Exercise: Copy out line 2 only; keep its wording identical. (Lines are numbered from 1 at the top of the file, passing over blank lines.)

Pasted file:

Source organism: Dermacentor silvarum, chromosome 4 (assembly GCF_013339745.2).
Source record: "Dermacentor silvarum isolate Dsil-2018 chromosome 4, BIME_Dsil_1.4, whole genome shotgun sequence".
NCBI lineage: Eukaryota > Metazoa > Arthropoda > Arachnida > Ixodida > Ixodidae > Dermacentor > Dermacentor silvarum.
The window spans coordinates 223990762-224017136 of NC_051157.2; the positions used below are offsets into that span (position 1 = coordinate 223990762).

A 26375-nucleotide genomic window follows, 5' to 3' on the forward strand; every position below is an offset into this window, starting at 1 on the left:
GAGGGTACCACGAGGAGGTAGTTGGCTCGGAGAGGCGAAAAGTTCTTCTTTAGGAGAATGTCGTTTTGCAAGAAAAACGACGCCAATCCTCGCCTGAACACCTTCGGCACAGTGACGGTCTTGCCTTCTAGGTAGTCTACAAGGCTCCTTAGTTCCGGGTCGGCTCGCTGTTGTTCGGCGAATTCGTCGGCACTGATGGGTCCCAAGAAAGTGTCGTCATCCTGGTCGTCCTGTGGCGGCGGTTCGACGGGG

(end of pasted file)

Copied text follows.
Source record: "Dermacentor silvarum isolate Dsil-2018 chromosome 4, BIME_Dsil_1.4, whole genome shotgun sequence".